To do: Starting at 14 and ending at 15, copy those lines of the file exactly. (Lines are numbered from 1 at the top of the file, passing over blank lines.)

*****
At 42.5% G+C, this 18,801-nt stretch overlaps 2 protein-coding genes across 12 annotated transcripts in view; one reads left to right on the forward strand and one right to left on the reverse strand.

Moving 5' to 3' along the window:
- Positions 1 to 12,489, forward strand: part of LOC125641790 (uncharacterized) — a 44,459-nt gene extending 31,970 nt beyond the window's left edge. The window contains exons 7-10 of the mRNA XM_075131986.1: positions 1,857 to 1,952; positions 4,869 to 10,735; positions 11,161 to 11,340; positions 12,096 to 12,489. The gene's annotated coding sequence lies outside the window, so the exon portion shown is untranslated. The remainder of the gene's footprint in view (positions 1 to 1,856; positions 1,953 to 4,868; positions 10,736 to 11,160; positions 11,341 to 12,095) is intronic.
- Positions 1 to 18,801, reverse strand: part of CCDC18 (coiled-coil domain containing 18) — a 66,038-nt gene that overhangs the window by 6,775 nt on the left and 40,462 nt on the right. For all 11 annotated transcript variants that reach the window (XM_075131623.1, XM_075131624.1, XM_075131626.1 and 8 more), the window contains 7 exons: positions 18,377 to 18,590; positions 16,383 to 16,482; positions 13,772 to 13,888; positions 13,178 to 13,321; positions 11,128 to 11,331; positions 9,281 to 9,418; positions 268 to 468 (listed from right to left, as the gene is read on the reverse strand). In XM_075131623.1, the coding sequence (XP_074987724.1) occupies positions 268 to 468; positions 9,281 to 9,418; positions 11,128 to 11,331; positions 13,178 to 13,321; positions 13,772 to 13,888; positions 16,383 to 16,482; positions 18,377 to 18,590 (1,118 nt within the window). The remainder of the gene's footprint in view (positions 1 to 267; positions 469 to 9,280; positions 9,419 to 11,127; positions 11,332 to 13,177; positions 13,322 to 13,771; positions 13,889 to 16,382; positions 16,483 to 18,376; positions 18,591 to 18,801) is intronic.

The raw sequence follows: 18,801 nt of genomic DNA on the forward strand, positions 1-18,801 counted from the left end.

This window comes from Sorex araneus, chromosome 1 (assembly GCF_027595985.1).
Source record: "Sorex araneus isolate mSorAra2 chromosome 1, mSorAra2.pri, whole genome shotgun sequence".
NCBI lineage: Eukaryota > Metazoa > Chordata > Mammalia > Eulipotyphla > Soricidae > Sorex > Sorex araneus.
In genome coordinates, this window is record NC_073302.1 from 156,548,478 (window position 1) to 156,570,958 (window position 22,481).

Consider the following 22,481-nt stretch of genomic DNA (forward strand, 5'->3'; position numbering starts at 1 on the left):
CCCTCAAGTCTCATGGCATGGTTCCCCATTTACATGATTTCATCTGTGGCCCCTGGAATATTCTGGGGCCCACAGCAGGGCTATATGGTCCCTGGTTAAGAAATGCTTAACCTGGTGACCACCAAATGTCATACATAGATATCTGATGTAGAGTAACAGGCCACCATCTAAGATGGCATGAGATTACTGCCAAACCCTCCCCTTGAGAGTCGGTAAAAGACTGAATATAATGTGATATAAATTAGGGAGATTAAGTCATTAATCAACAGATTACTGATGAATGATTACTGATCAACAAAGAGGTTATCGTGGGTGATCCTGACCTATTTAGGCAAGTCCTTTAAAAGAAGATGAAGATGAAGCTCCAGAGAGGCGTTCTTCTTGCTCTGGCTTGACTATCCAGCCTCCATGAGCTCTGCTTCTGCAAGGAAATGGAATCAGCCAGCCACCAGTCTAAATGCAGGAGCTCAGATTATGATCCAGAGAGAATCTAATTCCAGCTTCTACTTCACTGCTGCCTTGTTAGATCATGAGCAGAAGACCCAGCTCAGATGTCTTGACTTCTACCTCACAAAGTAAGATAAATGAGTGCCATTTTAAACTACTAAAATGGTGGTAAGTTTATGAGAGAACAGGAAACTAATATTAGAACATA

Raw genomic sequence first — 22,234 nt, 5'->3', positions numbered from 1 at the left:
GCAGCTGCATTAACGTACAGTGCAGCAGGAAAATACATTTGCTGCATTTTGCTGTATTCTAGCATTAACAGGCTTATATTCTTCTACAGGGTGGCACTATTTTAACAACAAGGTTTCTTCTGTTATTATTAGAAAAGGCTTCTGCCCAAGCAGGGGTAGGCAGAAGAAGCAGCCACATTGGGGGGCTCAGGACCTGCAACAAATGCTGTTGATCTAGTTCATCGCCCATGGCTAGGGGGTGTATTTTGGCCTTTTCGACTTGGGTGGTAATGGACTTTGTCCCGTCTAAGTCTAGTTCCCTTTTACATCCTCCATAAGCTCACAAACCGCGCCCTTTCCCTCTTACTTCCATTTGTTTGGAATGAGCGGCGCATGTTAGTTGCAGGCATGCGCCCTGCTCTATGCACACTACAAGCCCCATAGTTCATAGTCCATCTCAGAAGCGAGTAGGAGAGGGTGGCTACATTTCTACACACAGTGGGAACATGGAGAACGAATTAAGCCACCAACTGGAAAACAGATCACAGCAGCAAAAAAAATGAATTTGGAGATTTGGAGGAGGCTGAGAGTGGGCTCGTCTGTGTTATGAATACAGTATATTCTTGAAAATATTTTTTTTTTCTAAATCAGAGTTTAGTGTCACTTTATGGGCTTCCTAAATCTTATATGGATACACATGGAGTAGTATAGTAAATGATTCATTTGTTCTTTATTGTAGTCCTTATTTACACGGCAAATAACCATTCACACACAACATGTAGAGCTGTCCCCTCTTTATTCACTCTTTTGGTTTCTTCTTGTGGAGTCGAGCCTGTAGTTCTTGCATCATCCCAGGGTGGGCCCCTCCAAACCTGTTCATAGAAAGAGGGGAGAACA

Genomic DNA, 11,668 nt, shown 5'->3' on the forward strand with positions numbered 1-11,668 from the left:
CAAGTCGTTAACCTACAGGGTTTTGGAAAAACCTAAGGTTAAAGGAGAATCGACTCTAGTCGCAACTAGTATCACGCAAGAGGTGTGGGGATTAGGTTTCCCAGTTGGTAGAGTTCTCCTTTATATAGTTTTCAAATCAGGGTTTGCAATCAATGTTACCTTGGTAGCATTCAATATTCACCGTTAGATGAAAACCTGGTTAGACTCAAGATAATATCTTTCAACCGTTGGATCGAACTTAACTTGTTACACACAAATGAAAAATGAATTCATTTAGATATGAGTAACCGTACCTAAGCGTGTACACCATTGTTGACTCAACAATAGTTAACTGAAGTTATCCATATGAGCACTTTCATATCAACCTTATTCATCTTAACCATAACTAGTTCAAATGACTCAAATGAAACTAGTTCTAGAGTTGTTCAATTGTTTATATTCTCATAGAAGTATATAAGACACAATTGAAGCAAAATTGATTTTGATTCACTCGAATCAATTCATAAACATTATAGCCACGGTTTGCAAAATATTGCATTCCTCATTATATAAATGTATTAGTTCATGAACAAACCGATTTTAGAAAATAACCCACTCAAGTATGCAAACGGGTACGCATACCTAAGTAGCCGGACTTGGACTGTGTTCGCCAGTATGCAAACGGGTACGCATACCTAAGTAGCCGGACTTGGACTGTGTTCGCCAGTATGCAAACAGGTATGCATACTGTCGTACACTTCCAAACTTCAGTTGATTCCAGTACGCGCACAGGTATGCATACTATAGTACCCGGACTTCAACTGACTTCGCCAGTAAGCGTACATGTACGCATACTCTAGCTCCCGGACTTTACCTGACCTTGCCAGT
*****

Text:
Genomic DNA, 11,668 nt, shown 5'->3' on the forward strand with positions numbered 1-11,668 from the left:
CAAGTCGTTAACCTACAGGGTTTTGGAAAAACCTAAGGTTAAAGGAGAATCGACTCTAGTCGCAACTAGTATCACGCAAGAGGTGTGGGGATTAGGTTTCCCAGTTGGTAGAGTTCTCCTTTATATAGTTTTCAAATCAGGGTTTGCAATCAATGTTACCTTGGTAGCATTCAATATTCACCGTTAGATGAAAACCTGGTTAGACTCAAGATAATATCTTTCAACCGTTGGATCGAACTTAACTTGTTACACACAAATGAAAAATGAATTCATTTAGATATGAGTAACCGTACCTAAGCGTGTACACCATTGTTGACTCAACAATAGTTAACTGAAGTTATCCATATGAGCACTTTCATATCAACCTTATTCATCTTAACCATAACTAGTTCAAATGACTCAAATGAAACTAGTTCTAGAGTTGTTCAATTGTTTATATTCTCATAGAAGTATATAAGACACAATTGAAGCAAAATTGATTTTGATTCACTCGAATCAATTCATAAACATTATAGCCACGGTTTGCAAAATATTGCATTCCTCATTATATAAATGTATTAGTTCATGAACAAACCGATTTTAGAAAATAACCCACTCAAGTATGCAAACGGGTACGCATACCTAAGTAGCCGGACTTGGACTGTGTTCGCCAGTATGCAAACGGGTACGCATACCTAAGTAGCCGGACTTGGACTGTGTTCGCCAGTATGCAAACAGGTATGCATACTGTCGTACACTTCCAAACTTCAGTTGATTCCAGTACGCGCACAGGTATGCATACTATAGTACCCGGACTTCAACTGACTTCGCCAGTAAGCGTACATGTACGCATACTCTAGCTCCCGGACTTTACCTGACCTTGCCAGT